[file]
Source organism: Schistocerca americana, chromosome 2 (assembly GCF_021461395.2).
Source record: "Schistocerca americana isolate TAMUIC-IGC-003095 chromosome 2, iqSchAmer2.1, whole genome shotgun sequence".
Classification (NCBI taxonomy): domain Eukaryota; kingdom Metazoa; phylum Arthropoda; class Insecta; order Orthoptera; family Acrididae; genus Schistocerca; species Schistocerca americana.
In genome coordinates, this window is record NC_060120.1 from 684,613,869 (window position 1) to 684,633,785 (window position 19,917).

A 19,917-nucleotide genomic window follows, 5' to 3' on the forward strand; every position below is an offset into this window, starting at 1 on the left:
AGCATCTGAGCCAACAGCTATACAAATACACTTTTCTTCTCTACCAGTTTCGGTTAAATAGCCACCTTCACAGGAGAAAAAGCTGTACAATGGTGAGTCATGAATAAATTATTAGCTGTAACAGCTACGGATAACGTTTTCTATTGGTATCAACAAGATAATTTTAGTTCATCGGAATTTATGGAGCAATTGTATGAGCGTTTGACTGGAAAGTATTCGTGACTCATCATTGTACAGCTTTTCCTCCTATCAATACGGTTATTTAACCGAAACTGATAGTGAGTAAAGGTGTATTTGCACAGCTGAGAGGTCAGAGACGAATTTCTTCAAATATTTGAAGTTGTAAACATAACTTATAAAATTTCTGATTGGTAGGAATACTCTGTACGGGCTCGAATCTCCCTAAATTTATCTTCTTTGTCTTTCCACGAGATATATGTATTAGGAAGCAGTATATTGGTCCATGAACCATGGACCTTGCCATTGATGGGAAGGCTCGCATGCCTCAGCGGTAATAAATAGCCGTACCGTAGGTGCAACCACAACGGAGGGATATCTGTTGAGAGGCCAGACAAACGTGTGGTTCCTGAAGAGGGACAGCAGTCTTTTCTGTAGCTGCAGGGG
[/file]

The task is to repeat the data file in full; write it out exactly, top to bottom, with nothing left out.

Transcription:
Source organism: Schistocerca americana, chromosome 2 (assembly GCF_021461395.2).
Source record: "Schistocerca americana isolate TAMUIC-IGC-003095 chromosome 2, iqSchAmer2.1, whole genome shotgun sequence".
Classification (NCBI taxonomy): domain Eukaryota; kingdom Metazoa; phylum Arthropoda; class Insecta; order Orthoptera; family Acrididae; genus Schistocerca; species Schistocerca americana.
In genome coordinates, this window is record NC_060120.1 from 684,613,869 (window position 1) to 684,633,785 (window position 19,917).

A 19,917-nucleotide genomic window follows, 5' to 3' on the forward strand; every position below is an offset into this window, starting at 1 on the left:
AGCATCTGAGCCAACAGCTATACAAATACACTTTTCTTCTCTACCAGTTTCGGTTAAATAGCCACCTTCACAGGAGAAAAAGCTGTACAATGGTGAGTCATGAATAAATTATTAGCTGTAACAGCTACGGATAACGTTTTCTATTGGTATCAACAAGATAATTTTAGTTCATCGGAATTTATGGAGCAATTGTATGAGCGTTTGACTGGAAAGTATTCGTGACTCATCATTGTACAGCTTTTCCTCCTATCAATACGGTTATTTAACCGAAACTGATAGTGAGTAAAGGTGTATTTGCACAGCTGAGAGGTCAGAGACGAATTTCTTCAAATATTTGAAGTTGTAAACATAACTTATAAAATTTCTGATTGGTAGGAATACTCTGTACGGGCTCGAATCTCCCTAAATTTATCTTCTTTGTCTTTCCACGAGATATATGTATTAGGAAGCAGTATATTGGTCCATGAACCATGGACCTTGCCATTGATGGGAAGGCTCGCATGCCTCAGCGGTAATAAATAGCCGTACCGTAGGTGCAACCACAACGGAGGGATATCTGTTGAGAGGCCAGACAAACGTGTGGTTCCTGAAGAGGGACAGCAGTCTTTTCTGTAGCTGCAGGGG